You are correct that the original proposal was entirely residential (plus a relatively small hotel component if I remember correctly). A rough calculation shows the private flats will have to sell for an average of around £1.5million apiece. BS or what? A more detailed economic analysis will follow as soon as I have time to produce it.

    Aren’t you getting a bit too far ahead of the SPD issue and local consultation? Maybe go to the Simon Hughes feature and we can have the skyscraper debate later.

  4. John Corey says:


    Thanks for keeping the communication flowing. Time is important now so lots of communication is good at this point.

    For an unrelated reason I have been tracking the sun over the last 15 to 18 months. Based on what I have observed, the possible impact from a tower on Bermondsey Street appears to be very limited (mostly very late in the day during late June and early July).

    The info concerning artist studios is completely new to me. Thanks for sharing that. I would expect that artists are also sensitive to the level of rent so an uptick in the economics of the area could be a threat.

    As to focusing on the SPD rather than what a specific building might do if one was proposed, there we agree completely. The SPD is what is on the table and that is the foundation for any future planning proposal.

    I am not sure I understand what you mean when you say “go to the Simon Hughes feature…” I will search around.

  5. John Corey says:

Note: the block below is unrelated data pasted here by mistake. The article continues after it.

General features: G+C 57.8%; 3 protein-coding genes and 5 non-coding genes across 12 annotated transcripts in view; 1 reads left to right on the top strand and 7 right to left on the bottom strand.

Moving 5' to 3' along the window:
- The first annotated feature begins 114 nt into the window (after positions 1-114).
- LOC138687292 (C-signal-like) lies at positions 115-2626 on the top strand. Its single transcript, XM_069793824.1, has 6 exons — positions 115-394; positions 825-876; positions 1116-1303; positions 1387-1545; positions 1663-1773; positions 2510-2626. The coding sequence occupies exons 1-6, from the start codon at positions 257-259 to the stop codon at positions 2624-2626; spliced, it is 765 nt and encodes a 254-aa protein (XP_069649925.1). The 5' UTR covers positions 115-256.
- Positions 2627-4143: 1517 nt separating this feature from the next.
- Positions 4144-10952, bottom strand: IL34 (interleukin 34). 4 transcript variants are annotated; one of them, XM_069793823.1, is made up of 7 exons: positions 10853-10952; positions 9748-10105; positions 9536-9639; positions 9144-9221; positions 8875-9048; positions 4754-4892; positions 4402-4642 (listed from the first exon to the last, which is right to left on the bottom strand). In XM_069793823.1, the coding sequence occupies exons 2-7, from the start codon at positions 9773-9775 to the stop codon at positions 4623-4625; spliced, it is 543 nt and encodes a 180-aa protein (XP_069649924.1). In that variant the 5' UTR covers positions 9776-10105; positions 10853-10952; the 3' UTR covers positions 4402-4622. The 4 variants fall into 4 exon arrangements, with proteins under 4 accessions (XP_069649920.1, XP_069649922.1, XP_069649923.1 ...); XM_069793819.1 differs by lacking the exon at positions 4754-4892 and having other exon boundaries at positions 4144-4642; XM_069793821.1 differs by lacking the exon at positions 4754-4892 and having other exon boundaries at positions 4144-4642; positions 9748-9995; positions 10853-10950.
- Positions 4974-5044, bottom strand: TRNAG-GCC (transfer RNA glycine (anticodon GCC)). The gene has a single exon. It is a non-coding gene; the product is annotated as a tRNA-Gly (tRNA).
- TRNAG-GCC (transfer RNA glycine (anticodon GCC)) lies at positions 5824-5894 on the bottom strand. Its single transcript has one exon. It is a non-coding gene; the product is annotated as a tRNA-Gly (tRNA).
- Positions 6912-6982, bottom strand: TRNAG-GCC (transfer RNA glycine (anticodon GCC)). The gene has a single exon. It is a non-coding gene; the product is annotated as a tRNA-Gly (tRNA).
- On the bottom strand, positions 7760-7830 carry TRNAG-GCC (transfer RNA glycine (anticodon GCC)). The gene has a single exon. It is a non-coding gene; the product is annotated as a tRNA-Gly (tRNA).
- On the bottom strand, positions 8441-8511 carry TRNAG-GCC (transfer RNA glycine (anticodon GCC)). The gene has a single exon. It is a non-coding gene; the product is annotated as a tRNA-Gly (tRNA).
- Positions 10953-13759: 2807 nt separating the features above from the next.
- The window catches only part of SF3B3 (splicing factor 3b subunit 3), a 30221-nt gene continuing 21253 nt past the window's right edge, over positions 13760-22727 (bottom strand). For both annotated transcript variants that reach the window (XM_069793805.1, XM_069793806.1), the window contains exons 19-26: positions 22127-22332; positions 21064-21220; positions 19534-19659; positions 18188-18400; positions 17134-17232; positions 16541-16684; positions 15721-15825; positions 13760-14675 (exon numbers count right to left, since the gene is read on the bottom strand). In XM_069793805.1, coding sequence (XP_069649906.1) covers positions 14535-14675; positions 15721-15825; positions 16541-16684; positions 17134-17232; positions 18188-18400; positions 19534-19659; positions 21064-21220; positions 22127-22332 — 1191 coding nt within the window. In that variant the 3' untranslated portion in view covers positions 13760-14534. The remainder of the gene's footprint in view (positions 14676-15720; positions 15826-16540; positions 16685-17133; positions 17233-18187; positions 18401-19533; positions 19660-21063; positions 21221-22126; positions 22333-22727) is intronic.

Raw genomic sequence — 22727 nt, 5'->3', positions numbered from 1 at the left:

One thing I forgot to say in my prior reply.

    I am more than willing to help with the financial analysis. Figuring out what flats would sell for and other details is something I have a bit of practice with. Just let me know when you want some help on this.

  6. Russell. says:

    How about the light study first John? Optics is less subjective than economics.

  7. John Corey says:

    There is an article on the SE1 website that is about 14 months old. Likely things have moved on since then. At the same time I think it highlights a couple of things which should be considered.

    The title of the article is: Details emerge of ‘Three Houses’ skyscrapers at London Bridge
    The link is:

    One point in the article is the residential component of the towers (30 stories, 53 stories and 64). 370 residential units were being suggested. Given the rules in London 30% or more would need to be social housing or otherwise designed to be more affordable to key workers.

    That would create close to 100 ‘affordable’ homes close to a major transport hub and employment centre. There would be some clear environmental advantages to such a cluster of housing (all types). Would some of the concerns with the towers shift if they contributed housing to the area?

    There is also a reference to a 28 story residential tower for students. The building would be slightly west of Weston and not part of the complex being discussed under the banner of “Seller’s plans”. Housing for King’s and within the Tall Building area.

    Any views? Guy’s does have a problem with substandard student housing. Some students live some distance from the campus. How a student tower would shift the demand is unclear.